strikes me as the gravest reality that ever overtook a man.
"She is growing wonderfully attached to me. 'Couldn't live without me,' Bel,
that is what she said. Maybe it would be a scheme to bring Granny here to stay
with her, and take a few months in some city this winter on those chemical
points that trouble me. There is an old saying about 'absence making the heart
grow fonder.' Maybe separation is the thing to work the trick. I've tried about
everything else I know.
"But I'm in too much of a hurry! What a fool a man is! A few weeks ago, Bel,
I said to myself that if Harmon were away and had no part in her life I'd be the
happiest man alive. Happiest man alive! Bel, take a look at me now! Happy! Well,
why shouldn't I be happy? She is here. She is growing in strength and beauty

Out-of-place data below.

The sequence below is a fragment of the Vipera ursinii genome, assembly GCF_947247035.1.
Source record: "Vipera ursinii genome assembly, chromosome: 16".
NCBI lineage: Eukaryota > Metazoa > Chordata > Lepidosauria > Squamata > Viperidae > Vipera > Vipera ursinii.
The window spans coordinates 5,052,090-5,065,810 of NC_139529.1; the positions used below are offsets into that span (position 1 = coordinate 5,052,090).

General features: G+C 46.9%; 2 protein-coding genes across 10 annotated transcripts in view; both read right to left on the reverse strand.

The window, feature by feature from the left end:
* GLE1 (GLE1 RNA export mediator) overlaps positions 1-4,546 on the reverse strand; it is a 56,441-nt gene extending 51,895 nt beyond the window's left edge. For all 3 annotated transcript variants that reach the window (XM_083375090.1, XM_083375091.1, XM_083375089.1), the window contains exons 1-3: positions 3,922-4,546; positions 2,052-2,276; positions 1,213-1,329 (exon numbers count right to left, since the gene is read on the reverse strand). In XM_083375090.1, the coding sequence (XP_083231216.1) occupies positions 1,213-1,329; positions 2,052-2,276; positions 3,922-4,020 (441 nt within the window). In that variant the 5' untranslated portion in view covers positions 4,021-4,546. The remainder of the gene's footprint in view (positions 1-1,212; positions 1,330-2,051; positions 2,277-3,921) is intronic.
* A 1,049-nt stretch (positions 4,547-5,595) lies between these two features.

every hour. She cares more for me day by day. From an outside viewpoint it seems
as if I had almost all a man could ask in reason. But when was a strong man in
the grip of love ever reasonable? I think the Almighty took a pretty grave
responsibility when He made men as He did. If I had been He, and understood the
forces I was handling, I would have been too big a coward to do it. There is
nothing for me, Bel, but to move on doing my level best; and if she doesn't
awaken soon, I will try the absent treatment. As sure as you are the most
faithful dog a man ever owned, Bel, I'll try the absent treatment."
The Harvester arose and entered the cabin, stepping softly, for it was dark
in the Girl's room, and he could not hear a sound there. He turned up the lights
in the living-room. As he did so the first thing he saw was the little trunk. He
looked at it intently, then picked up a book. Every page he turned he glanced
again at the trunk. At last he laid down the book and sat staring, his brain